Why You (Probably) Should Not Carry A Weapon

Would it? Considering the size of those counties, I don't think so at all. The entire state amounts to a bit under 11,000 square miles. Colorado, which is a fairly mid-sized state, is over 104,000 square miles. There are at least a half-dozen counties in America that are, by themselves, larger than the entire state of Hawaii.
And Buka, who actually lives there, tells us that the enforcement of gun laws there is....erratic...
Hawaii is known for having some truly draconian gun laws. The latest stats I can find indicate that as of September 2021, Hawaii had issued a whopping 281 gun permits. For the entire state. With a population around 1.4 million.
My point exactly. The islands (by square miles) are relatively small. But again, I don't know a ton about the gun restraints there, just what the federal regs say.
I suppose for islands where the population may not grow as quickly or where people do not move around as much, gun permit registration may not change all that much. Granted, 281 is a very low number to me.
 
Where? Private sales are permitted in most places. Michigan did permit it until this year.
You mean I could buy a gun from a private person wishing to sell one from her collection?
 
You mean I could buy a gun from a private person wishing to sell one from her collection?
Yes. Thats how it was in most of the USA when I was a kid. You could even mail order pistols from a catalogue. Lots of Raven brand semi auto pistols in .25apc were bought at 3 for $99.00 in those days. It was the most common way for people to get shot at the bus stop when I was in high school. Usually from inside a pocket on a crowded bus stop. Everyone would scatter, including the shooter, leaving the victim hopping away or laying on the ground screaming. I never saw anyone die from that but Ive been witness to more than a dozen versions of that event. .25 APC has a fairly distinct sound when fired from a pants or jacket pocket.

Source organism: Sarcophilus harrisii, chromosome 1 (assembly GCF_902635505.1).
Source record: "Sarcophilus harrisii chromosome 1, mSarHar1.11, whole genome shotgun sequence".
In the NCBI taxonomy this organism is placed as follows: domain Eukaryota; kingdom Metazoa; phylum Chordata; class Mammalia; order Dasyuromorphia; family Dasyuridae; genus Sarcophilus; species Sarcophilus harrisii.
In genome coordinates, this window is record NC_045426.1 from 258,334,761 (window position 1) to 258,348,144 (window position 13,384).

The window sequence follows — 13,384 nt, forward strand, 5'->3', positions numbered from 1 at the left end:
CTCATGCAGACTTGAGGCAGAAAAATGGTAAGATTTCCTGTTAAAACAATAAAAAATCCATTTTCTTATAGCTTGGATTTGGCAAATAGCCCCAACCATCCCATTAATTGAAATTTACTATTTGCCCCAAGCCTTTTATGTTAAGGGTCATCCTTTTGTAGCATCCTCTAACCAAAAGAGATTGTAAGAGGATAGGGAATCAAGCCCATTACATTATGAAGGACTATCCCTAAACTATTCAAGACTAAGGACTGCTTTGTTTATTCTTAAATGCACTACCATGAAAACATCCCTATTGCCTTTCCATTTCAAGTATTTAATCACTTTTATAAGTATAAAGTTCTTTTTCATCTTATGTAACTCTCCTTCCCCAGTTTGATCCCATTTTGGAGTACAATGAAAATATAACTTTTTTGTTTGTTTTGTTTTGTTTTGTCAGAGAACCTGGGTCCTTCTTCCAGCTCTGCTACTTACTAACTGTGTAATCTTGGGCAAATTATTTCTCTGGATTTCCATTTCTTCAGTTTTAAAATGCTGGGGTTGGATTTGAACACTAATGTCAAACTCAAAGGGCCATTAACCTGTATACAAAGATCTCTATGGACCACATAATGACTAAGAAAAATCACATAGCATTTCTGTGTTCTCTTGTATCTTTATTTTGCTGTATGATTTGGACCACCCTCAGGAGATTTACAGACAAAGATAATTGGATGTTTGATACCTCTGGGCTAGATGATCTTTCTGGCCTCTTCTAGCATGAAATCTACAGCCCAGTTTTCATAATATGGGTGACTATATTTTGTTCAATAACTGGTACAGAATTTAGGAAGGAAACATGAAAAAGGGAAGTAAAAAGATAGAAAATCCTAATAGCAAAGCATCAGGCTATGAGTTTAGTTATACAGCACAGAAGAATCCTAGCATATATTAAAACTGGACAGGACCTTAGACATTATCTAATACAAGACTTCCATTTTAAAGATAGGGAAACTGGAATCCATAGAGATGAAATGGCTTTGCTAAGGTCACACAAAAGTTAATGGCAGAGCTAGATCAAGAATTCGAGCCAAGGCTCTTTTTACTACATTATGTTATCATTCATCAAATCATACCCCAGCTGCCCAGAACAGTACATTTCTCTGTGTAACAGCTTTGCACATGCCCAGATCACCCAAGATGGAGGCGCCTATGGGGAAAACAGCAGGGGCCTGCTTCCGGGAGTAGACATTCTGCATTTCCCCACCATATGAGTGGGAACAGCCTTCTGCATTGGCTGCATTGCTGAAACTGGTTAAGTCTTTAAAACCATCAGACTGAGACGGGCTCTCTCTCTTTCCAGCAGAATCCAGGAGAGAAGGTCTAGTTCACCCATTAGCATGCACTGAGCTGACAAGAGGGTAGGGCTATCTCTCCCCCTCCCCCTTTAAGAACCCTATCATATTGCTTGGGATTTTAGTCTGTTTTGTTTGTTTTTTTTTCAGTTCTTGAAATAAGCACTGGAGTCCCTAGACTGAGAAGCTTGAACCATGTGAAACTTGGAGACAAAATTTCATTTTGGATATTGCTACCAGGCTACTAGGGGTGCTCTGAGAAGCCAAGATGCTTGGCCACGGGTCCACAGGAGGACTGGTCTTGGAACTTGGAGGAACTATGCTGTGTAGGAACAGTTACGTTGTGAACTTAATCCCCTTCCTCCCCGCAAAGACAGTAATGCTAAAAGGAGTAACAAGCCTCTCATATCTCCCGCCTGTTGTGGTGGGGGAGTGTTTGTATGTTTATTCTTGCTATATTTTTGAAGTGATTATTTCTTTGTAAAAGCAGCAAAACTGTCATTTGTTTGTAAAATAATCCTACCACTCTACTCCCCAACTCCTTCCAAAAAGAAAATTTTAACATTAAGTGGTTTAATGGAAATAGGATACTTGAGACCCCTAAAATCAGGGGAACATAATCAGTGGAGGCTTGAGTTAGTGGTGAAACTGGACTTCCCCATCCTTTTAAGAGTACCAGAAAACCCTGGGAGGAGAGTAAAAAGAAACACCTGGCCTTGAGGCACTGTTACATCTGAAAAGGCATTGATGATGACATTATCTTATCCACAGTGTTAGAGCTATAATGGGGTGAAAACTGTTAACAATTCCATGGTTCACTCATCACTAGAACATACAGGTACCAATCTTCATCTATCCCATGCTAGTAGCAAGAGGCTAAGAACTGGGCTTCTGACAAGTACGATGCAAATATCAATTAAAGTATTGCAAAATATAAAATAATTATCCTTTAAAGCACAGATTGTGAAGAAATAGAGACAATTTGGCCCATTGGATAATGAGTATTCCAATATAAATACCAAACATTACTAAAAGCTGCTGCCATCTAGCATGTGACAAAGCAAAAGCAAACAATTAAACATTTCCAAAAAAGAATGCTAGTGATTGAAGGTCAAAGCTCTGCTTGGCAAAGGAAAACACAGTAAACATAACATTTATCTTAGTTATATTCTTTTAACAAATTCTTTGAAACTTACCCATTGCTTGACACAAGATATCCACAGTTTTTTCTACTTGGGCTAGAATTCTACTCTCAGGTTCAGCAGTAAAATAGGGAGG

Ah! Thats where the (good) system breaks down and the nutters get hold of guns! What a shame.
Well thats not entirely true, you can get anything you want with enough cash if you arent interested in following the law. That part isnt new. Nutters arent usually concerned with what is or isnt legal.
 
Well thats not entirely true, you can get anything you want with enough cash if you arent interested in following the law. That part isnt new. Nutters arent usually concerned with what is or isnt legal.
Yes, but its just another and seemingly very easy avenue to obtain guns whilst having a criminal record or psychosis without attracting attention and then getting up to tomfoolery.
 
Yes, but its just another and seemingly very easy avenue to obtain guns whilst having a criminal record or psychosis without attracting attention and then getting up to tomfoolery.
We(me) become inured to things we experience regularly. I just accepted that people shot each other in public over perceived slights, to prove themselves worthy of gang membership, for looking in the wrong direction, or pretty much nothing at all. I believe my experiences have jaded my beliefs and colored my responses with heavy biases.